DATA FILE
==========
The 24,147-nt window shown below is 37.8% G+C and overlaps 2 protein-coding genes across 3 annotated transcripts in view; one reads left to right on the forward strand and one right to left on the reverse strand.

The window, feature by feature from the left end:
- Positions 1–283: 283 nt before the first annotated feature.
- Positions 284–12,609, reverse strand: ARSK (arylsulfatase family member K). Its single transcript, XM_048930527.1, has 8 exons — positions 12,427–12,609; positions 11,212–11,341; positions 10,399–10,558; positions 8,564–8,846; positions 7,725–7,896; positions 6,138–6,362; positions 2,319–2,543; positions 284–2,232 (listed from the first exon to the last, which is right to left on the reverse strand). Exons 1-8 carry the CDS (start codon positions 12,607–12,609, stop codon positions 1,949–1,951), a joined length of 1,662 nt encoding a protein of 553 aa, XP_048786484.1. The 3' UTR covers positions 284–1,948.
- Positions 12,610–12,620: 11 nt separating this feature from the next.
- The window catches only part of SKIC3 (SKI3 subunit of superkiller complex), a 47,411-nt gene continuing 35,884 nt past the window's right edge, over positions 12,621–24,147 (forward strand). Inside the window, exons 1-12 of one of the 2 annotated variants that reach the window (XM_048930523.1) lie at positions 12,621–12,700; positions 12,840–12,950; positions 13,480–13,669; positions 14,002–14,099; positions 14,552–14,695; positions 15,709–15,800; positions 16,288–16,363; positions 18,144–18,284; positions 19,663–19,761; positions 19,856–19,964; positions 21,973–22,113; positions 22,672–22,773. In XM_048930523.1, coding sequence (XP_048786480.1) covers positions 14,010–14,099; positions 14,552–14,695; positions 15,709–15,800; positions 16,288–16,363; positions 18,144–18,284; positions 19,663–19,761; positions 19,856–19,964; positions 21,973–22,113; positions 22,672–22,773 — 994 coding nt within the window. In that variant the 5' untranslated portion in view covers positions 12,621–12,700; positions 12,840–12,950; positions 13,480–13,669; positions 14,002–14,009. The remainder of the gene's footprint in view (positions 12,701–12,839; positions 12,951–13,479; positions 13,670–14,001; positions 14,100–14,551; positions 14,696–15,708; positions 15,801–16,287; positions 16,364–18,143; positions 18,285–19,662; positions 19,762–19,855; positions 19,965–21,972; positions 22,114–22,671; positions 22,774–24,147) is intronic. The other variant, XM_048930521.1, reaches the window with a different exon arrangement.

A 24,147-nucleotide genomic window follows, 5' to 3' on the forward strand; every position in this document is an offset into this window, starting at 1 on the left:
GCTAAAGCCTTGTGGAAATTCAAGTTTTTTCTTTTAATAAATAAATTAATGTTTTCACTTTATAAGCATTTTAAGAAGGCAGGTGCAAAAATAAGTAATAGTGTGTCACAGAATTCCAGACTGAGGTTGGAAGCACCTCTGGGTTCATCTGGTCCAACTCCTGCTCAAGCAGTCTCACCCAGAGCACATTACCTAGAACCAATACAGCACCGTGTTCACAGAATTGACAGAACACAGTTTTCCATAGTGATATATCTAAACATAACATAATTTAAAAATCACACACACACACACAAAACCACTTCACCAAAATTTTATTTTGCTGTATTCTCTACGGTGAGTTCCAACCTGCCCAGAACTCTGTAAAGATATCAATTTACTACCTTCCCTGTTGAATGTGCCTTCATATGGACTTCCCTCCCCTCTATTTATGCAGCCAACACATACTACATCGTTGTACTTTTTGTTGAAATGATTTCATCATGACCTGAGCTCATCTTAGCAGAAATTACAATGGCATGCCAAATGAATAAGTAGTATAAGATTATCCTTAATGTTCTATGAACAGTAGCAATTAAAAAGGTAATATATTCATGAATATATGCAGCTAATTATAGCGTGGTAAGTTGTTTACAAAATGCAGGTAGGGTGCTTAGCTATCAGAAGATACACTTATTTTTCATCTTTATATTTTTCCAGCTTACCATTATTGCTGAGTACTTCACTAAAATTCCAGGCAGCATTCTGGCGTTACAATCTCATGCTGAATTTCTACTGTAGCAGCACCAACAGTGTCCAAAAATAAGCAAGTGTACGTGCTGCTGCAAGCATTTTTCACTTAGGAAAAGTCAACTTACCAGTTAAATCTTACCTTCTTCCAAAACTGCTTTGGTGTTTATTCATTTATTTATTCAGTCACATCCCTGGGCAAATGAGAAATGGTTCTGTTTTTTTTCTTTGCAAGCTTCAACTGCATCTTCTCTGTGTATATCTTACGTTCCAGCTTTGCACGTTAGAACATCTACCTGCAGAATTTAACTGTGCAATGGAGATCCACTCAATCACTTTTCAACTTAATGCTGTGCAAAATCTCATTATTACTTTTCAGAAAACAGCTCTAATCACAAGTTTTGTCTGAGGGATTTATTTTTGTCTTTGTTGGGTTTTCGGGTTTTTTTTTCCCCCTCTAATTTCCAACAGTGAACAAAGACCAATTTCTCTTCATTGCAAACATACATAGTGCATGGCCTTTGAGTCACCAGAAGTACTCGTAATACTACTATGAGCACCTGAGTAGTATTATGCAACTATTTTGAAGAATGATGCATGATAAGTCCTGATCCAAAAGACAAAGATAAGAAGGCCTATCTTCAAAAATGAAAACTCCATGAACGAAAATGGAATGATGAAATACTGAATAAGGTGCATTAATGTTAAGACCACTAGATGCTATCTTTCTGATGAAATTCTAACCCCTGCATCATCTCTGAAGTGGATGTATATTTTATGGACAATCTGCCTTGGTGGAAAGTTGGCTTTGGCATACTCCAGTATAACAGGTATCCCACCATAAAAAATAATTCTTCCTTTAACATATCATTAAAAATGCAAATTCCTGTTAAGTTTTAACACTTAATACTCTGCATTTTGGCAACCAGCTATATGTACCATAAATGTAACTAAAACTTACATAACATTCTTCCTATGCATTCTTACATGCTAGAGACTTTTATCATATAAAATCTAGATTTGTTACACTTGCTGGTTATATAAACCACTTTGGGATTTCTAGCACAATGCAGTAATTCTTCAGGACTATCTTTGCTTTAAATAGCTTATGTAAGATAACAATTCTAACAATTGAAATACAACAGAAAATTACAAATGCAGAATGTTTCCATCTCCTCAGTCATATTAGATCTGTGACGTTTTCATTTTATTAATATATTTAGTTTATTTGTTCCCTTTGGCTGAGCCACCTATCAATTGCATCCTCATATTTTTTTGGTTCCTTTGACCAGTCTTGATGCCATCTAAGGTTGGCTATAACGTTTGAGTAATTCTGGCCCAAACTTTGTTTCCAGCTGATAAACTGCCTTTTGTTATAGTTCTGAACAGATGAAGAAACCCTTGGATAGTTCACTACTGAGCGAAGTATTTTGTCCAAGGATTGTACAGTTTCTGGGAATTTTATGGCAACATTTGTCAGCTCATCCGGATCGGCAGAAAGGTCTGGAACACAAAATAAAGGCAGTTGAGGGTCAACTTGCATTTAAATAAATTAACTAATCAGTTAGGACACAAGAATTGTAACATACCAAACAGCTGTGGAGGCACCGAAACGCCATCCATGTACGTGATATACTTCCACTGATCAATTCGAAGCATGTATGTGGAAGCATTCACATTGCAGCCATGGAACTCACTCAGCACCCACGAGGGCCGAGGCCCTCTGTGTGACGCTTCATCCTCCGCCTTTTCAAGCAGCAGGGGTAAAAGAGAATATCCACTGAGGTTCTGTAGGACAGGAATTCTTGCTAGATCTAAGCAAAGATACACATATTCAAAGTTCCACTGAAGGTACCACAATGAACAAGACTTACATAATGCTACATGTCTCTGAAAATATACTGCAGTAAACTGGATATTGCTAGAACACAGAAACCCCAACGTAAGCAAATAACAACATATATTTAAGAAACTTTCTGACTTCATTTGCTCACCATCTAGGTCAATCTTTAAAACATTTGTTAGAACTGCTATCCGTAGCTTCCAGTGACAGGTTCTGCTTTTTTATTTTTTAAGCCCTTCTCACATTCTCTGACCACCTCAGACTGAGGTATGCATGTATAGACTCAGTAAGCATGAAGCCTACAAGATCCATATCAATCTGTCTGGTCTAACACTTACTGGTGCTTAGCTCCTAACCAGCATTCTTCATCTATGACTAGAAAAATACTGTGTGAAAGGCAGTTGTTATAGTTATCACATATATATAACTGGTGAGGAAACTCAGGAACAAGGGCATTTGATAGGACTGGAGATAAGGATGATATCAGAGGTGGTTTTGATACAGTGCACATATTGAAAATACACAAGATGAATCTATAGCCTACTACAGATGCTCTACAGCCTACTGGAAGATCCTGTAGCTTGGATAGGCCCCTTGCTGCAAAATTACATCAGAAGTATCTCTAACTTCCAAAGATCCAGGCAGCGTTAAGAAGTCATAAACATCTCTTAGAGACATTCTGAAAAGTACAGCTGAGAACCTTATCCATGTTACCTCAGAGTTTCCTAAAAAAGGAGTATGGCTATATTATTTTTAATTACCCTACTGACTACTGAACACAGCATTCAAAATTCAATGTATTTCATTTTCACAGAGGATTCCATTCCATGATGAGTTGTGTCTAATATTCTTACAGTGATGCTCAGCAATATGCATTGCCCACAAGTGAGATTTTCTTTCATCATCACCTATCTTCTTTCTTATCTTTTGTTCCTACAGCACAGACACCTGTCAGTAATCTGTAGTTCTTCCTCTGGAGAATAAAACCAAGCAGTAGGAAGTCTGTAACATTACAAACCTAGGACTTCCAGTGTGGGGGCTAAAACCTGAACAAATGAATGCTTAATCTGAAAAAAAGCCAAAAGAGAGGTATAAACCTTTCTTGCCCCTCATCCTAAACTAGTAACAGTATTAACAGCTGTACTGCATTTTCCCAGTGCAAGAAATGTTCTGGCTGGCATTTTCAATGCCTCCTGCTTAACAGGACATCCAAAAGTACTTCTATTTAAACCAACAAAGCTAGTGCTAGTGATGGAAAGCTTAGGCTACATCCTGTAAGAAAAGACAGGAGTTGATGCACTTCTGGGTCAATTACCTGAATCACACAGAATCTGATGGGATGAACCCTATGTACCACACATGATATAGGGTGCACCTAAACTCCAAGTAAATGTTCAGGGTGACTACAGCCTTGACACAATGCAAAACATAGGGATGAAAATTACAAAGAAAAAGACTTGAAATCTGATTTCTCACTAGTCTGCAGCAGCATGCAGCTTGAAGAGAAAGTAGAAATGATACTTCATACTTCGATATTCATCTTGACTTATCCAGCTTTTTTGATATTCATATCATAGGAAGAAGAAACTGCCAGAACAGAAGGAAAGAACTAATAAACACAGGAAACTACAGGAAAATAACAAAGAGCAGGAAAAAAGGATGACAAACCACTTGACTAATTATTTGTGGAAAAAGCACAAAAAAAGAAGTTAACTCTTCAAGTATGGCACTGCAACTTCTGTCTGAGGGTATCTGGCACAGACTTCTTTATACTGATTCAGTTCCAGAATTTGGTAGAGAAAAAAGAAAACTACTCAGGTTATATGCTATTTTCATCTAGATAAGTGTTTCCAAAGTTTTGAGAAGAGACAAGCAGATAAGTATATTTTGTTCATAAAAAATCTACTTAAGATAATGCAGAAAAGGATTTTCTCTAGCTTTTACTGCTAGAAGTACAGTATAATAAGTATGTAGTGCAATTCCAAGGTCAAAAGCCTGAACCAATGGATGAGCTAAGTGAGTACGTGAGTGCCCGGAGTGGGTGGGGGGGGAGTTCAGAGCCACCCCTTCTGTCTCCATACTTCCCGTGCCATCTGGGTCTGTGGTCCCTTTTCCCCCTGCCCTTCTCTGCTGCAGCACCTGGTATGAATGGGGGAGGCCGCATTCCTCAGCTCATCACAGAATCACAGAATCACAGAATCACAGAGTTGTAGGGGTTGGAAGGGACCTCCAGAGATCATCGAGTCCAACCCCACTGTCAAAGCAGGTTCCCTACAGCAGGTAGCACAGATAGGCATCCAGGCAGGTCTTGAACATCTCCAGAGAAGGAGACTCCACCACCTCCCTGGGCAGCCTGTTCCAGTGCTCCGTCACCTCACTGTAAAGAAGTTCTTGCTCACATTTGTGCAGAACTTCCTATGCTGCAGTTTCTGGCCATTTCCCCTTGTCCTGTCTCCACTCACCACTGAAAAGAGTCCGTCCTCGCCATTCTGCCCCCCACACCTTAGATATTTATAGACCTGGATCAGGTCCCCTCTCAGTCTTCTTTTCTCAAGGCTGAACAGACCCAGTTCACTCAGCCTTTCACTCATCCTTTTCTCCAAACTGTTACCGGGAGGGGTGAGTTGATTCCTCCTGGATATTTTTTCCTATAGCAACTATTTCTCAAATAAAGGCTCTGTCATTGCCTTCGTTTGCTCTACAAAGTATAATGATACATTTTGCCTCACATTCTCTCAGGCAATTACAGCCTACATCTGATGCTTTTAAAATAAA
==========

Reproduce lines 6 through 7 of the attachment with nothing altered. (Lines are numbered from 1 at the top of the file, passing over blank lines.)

- The window catches only part of SKIC3 (SKI3 subunit of superkiller complex), a 47,411-nt gene continuing 35,884 nt past the window's right edge, over positions 12,621–24,147 (forward strand). Inside the window, exons 1-12 of one of the 2 annotated variants that reach the window (XM_048930523.1) lie at positions 12,621–12,700; positions 12,840–12,950; positions 13,480–13,669; positions 14,002–14,099; positions 14,552–14,695; positions 15,709–15,800; positions 16,288–16,363; positions 18,144–18,284; positions 19,663–19,761; positions 19,856–19,964; positions 21,973–22,113; positions 22,672–22,773. In XM_048930523.1, coding sequence (XP_048786480.1) covers positions 14,010–14,099; positions 14,552–14,695; positions 15,709–15,800; positions 16,288–16,363; positions 18,144–18,284; positions 19,663–19,761; positions 19,856–19,964; positions 21,973–22,113; positions 22,672–22,773 — 994 coding nt within the window. In that variant the 5' untranslated portion in view covers positions 12,621–12,700; positions 12,840–12,950; positions 13,480–13,669; positions 14,002–14,009. The remainder of the gene's footprint in view (positions 12,701–12,839; positions 12,951–13,479; positions 13,670–14,001; positions 14,100–14,551; positions 14,696–15,708; positions 15,801–16,287; positions 16,364–18,143; positions 18,285–19,662; positions 19,762–19,855; positions 19,965–21,972; positions 22,114–22,671; positions 22,774–24,147) is intronic. The other variant, XM_048930521.1, reaches the window with a different exon arrangement.

A 24,147-nucleotide genomic window follows, 5' to 3' on the forward strand; every position in this document is an offset into this window, starting at 1 on the left: